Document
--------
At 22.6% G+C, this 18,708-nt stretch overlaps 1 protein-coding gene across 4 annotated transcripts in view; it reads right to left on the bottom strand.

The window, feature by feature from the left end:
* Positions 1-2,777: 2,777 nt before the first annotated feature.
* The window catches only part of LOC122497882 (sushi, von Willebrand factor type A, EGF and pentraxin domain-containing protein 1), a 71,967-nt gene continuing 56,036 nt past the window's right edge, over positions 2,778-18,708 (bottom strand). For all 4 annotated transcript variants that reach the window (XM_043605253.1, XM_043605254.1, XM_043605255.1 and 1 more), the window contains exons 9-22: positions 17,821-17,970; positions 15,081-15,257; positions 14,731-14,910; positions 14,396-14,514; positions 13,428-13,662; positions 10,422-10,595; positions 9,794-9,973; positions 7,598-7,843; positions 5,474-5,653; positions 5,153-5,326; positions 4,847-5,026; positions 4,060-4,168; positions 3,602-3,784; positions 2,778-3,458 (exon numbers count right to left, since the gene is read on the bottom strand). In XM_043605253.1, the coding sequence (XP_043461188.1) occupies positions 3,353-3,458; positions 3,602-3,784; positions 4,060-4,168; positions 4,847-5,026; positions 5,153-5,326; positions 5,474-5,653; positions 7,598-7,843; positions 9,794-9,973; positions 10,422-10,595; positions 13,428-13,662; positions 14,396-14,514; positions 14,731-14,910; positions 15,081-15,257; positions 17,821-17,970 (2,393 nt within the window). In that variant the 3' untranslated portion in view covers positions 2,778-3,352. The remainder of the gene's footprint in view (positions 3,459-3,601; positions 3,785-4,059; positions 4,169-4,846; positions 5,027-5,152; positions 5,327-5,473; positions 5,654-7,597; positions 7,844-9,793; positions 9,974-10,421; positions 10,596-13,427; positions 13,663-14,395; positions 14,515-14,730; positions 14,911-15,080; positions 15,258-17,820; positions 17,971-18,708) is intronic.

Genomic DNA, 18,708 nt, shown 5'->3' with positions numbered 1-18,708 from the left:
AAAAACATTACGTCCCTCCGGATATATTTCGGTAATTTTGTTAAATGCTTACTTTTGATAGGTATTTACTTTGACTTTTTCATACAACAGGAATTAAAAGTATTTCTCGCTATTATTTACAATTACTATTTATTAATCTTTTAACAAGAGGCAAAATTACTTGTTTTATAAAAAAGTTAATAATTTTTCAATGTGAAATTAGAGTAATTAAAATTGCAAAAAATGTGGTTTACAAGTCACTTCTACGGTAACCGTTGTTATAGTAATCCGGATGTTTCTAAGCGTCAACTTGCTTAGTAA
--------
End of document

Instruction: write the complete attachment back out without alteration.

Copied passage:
At 22.6% G+C, this 18,708-nt stretch overlaps 1 protein-coding gene across 4 annotated transcripts in view; it reads right to left on the bottom strand.

The window, feature by feature from the left end:
* Positions 1-2,777: 2,777 nt before the first annotated feature.
* The window catches only part of LOC122497882 (sushi, von Willebrand factor type A, EGF and pentraxin domain-containing protein 1), a 71,967-nt gene continuing 56,036 nt past the window's right edge, over positions 2,778-18,708 (bottom strand). For all 4 annotated transcript variants that reach the window (XM_043605253.1, XM_043605254.1, XM_043605255.1 and 1 more), the window contains exons 9-22: positions 17,821-17,970; positions 15,081-15,257; positions 14,731-14,910; positions 14,396-14,514; positions 13,428-13,662; positions 10,422-10,595; positions 9,794-9,973; positions 7,598-7,843; positions 5,474-5,653; positions 5,153-5,326; positions 4,847-5,026; positions 4,060-4,168; positions 3,602-3,784; positions 2,778-3,458 (exon numbers count right to left, since the gene is read on the bottom strand). In XM_043605253.1, the coding sequence (XP_043461188.1) occupies positions 3,353-3,458; positions 3,602-3,784; positions 4,060-4,168; positions 4,847-5,026; positions 5,153-5,326; positions 5,474-5,653; positions 7,598-7,843; positions 9,794-9,973; positions 10,422-10,595; positions 13,428-13,662; positions 14,396-14,514; positions 14,731-14,910; positions 15,081-15,257; positions 17,821-17,970 (2,393 nt within the window). In that variant the 3' untranslated portion in view covers positions 2,778-3,352. The remainder of the gene's footprint in view (positions 3,459-3,601; positions 3,785-4,059; positions 4,169-4,846; positions 5,027-5,152; positions 5,327-5,473; positions 5,654-7,597; positions 7,844-9,793; positions 9,974-10,421; positions 10,596-13,427; positions 13,663-14,395; positions 14,515-14,730; positions 14,911-15,080; positions 15,258-17,820; positions 17,971-18,708) is intronic.

Genomic DNA, 18,708 nt, shown 5'->3' with positions numbered 1-18,708 from the left:
AAAAACATTACGTCCCTCCGGATATATTTCGGTAATTTTGTTAAATGCTTACTTTTGATAGGTATTTACTTTGACTTTTTCATACAACAGGAATTAAAAGTATTTCTCGCTATTATTTACAATTACTATTTATTAATCTTTTAACAAGAGGCAAAATTACTTGTTTTATAAAAAAGTTAATAATTTTTCAATGTGAAATTAGAGTAATTAAAATTGCAAAAAATGTGGTTTACAAGTCACTTCTACGGTAACCGTTGTTATAGTAATCCGGATGTTTCTAAGCGTCAACTTGCTTAGTAA